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Benedictine Fr. Bede Griffiths, 86, dies in India.

KANSAS CITY, Mo. - He died May 13 at his southern India ashram, they say, but even at age 86 and on the edge of death Benedictine Fr. Bede Griffiths was still running so far ahead of the pack that his life's momentum will quicken him for many springs to come.

Here was this English gentleman, a scholar, going off to India in 1955, long before it became a fashionable destination for religious seekers from the West, to found a contemplative community. What he founded, really, wrapped in the homespun robes of an Indian sannyasi (itinerant monk), was a spiritual era, a chance for the Christian church to stretch and breathe and become one again in a marriage between East and West. But it has been a long courtship.

Born Alan Richard Griffiths on Dec. 17, 1906, he would graduate from Oxford University and lecture in English literature for a time. In 1933, he converted to Catholicism and in 1940 was ordained a Benedictine priest.

He was a monk in Prinknash Abbey, after having served as prior elsewhere, when a visiting Indian priest asked whether anyone would be willing to journey to his country to found a community. Griffiths was eager to go. He had studied the great Indian and Chinese texts. A Jewish woman who taught yoga had further pricked his interest in Eastern religions, and he was long since dis-illusioned with the frothing competitiveness of Western technological society.

His abbot, after first axing the idea, may well have rued his sudden change of heart when Griffiths arrived in India and proceeded to cofound a monastic ashram in the Syrian rite. Years before Vatican II, Griffiths was already shivering the Greco-Roman structures of Western Catholicism.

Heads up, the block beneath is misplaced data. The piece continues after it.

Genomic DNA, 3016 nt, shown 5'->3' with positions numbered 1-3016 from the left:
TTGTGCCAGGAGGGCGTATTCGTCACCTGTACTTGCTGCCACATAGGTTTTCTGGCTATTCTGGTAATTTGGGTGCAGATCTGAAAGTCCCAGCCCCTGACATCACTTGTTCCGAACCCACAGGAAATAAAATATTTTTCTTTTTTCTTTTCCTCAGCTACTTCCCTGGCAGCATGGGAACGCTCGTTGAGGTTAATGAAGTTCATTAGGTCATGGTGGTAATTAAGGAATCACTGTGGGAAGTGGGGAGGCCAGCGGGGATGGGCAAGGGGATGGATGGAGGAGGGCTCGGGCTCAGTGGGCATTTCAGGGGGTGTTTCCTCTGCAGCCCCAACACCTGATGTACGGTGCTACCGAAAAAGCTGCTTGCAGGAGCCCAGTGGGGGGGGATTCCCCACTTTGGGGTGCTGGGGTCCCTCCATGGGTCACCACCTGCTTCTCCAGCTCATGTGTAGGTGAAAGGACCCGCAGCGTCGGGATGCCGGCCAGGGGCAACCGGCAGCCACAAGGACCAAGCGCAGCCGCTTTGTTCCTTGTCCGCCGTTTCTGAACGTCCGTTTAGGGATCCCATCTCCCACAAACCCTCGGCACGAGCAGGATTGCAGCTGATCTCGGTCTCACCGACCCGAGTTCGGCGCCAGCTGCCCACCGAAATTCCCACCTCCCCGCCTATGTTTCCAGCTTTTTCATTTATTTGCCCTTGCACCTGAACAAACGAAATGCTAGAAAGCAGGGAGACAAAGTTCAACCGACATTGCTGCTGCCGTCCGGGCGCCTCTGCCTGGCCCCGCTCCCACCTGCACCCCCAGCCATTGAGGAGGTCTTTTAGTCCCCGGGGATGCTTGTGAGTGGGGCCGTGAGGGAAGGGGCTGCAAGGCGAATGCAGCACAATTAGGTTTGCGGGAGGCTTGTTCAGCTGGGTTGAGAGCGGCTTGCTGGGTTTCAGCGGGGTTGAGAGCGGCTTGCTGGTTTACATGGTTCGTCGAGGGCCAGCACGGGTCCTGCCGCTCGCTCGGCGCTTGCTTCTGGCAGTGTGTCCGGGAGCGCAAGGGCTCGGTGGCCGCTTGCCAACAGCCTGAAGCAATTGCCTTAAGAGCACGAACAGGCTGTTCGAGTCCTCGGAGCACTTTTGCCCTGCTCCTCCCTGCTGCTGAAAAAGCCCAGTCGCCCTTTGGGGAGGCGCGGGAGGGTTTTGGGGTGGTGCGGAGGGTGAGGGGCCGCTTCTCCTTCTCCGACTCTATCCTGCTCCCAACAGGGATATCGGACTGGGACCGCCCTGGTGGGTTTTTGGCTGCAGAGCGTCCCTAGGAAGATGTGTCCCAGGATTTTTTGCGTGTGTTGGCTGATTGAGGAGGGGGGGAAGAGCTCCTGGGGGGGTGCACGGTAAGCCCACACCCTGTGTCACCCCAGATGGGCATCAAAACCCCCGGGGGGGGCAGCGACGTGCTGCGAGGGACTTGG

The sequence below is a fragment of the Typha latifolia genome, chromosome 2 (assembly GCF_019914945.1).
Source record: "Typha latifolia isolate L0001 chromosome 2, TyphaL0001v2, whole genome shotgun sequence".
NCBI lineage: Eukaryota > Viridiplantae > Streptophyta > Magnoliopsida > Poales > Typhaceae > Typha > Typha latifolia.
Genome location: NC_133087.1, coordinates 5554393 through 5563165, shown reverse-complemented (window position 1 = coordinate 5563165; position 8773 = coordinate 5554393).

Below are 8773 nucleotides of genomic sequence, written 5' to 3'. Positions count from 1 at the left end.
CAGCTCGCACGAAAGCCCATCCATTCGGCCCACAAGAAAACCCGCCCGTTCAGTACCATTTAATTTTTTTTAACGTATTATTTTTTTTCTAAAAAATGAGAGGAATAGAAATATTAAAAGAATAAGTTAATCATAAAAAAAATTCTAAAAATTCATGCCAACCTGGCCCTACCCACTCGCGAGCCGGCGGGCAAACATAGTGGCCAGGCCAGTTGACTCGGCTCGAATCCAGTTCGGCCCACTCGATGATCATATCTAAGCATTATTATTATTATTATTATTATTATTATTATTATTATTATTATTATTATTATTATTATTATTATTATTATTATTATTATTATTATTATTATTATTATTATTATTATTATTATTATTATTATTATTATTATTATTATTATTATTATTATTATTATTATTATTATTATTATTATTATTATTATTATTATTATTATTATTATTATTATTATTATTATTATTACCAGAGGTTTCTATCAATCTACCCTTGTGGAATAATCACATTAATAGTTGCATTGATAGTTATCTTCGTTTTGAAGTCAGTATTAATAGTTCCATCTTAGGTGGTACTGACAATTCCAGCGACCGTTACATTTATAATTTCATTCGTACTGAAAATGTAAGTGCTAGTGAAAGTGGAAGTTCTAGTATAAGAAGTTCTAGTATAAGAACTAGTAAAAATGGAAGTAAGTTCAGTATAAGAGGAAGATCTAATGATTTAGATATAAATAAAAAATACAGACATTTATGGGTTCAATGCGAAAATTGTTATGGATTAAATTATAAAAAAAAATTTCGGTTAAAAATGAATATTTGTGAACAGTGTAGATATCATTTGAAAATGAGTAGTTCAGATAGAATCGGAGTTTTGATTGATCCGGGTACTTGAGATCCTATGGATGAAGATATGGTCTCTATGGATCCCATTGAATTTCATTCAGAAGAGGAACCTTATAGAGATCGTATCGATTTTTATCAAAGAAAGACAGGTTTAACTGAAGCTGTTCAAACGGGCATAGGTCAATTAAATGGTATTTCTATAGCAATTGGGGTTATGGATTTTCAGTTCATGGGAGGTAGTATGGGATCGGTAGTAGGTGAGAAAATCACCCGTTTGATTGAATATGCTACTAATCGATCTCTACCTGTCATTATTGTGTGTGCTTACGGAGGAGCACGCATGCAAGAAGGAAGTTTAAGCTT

That was in Kerala state, where the Syrian rite was and is strong. In 1968, Griffiths moved to neighboring Tamil Nadu and started a Hindu-Christian ashram in the Latin rite at Shantivanam. That is where he died.

Over the years, pilgrims almost beyond counting, many of them young Americans, have visited Griffiths' ashram, some no doubt drawn there because of his books. The 10th volume, The New Creation in Christ, has only recently been published. What were those Western pilgrims, many of them dissatisfied Catholics, looking for?

In The Marriage of East and West, published more than a decade ago, Griffiths hailed the end of the age of Western domination and said the world would find its future in Asia, Africa and Latin America. Where the West went wrong, he wrote, was in allowing its "aggressive, masculine, rationalist mind" to take control. That was one of the fruits of the Renaissance, and it destroyed the harmony of the Middle Ages.

What the East has to offer is the "feminine, intuitive, passive and receptive power" of creation. Meditation and contemplative prayer can help create the space where reason and intuition can unite, because without the other neither is whole and both are inadequate.